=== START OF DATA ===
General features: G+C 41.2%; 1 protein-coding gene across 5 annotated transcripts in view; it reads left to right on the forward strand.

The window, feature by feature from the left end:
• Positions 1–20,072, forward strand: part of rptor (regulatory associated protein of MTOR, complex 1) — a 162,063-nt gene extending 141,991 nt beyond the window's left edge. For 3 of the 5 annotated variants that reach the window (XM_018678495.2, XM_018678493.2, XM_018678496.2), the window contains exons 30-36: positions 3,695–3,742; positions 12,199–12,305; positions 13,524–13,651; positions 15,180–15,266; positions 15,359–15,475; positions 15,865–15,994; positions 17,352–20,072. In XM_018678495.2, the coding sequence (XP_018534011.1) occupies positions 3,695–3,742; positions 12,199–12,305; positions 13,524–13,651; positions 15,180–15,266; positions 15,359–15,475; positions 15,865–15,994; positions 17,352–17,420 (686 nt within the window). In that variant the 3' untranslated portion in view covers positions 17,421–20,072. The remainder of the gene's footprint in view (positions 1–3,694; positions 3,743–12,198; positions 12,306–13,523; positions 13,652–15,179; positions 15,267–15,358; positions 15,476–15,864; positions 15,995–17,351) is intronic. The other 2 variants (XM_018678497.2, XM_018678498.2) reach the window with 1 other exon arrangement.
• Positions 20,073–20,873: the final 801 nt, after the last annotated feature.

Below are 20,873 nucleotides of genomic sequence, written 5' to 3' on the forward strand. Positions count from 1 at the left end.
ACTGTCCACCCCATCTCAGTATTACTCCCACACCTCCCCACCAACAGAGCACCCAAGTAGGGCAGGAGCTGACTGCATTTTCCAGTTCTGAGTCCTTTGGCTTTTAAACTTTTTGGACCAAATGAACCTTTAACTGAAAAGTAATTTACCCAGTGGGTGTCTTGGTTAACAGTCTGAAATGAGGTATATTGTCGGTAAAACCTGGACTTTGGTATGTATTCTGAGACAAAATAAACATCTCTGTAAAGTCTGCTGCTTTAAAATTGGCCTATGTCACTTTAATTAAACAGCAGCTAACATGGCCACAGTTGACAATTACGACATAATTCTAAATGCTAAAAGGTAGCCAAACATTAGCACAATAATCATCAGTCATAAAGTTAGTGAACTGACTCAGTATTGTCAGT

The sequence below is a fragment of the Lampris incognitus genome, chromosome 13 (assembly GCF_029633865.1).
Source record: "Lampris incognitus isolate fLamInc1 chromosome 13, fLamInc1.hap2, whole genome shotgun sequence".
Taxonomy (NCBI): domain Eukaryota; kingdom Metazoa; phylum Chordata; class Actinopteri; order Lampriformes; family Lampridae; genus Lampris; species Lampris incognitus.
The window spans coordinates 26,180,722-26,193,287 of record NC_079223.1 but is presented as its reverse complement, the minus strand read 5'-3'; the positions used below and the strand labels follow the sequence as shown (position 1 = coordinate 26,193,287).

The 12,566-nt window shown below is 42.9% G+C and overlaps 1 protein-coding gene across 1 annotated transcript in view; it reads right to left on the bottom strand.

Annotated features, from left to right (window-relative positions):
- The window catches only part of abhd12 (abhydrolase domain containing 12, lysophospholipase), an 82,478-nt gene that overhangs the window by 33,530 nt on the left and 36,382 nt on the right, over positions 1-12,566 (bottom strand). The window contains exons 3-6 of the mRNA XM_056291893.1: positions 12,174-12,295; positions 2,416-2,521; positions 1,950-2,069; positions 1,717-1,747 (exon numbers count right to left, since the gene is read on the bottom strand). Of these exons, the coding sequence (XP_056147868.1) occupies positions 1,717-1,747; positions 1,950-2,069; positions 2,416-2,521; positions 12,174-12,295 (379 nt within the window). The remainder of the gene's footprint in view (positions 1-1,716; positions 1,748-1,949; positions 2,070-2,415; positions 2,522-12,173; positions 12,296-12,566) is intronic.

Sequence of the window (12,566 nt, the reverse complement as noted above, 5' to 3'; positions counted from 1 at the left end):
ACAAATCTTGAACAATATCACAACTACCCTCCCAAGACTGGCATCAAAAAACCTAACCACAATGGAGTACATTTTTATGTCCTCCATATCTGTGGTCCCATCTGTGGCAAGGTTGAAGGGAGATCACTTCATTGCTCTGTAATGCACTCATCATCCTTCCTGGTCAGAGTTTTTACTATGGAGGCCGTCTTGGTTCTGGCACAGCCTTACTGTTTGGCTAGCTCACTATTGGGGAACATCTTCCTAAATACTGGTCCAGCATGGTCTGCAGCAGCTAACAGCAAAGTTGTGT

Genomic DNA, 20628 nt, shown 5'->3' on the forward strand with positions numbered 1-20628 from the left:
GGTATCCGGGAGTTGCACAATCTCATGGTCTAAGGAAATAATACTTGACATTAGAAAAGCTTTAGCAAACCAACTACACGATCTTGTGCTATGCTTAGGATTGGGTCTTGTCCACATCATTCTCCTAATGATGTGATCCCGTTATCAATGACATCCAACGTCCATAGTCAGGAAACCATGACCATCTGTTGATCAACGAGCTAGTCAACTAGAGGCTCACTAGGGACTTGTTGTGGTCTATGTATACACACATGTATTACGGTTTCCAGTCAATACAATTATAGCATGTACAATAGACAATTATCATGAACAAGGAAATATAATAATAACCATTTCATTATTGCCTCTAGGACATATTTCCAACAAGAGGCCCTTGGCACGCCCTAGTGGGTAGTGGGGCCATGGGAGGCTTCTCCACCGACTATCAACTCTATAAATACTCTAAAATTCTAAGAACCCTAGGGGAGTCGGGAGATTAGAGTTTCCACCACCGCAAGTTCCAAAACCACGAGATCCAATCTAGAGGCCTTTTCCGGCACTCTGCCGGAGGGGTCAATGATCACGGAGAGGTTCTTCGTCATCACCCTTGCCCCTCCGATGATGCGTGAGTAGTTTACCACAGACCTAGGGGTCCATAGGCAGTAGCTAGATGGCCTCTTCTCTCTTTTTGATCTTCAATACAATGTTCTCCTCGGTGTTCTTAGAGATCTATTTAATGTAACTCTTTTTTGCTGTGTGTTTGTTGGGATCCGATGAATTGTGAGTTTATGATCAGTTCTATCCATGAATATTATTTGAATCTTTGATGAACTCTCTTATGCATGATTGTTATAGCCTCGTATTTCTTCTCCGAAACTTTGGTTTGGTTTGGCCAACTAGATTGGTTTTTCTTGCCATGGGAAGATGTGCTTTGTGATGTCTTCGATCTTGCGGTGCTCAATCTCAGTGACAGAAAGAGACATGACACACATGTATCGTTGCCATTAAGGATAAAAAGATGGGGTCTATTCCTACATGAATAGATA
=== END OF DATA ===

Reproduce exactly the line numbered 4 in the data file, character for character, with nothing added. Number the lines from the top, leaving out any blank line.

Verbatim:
• Positions 20,073–20,873: the final 801 nt, after the last annotated feature.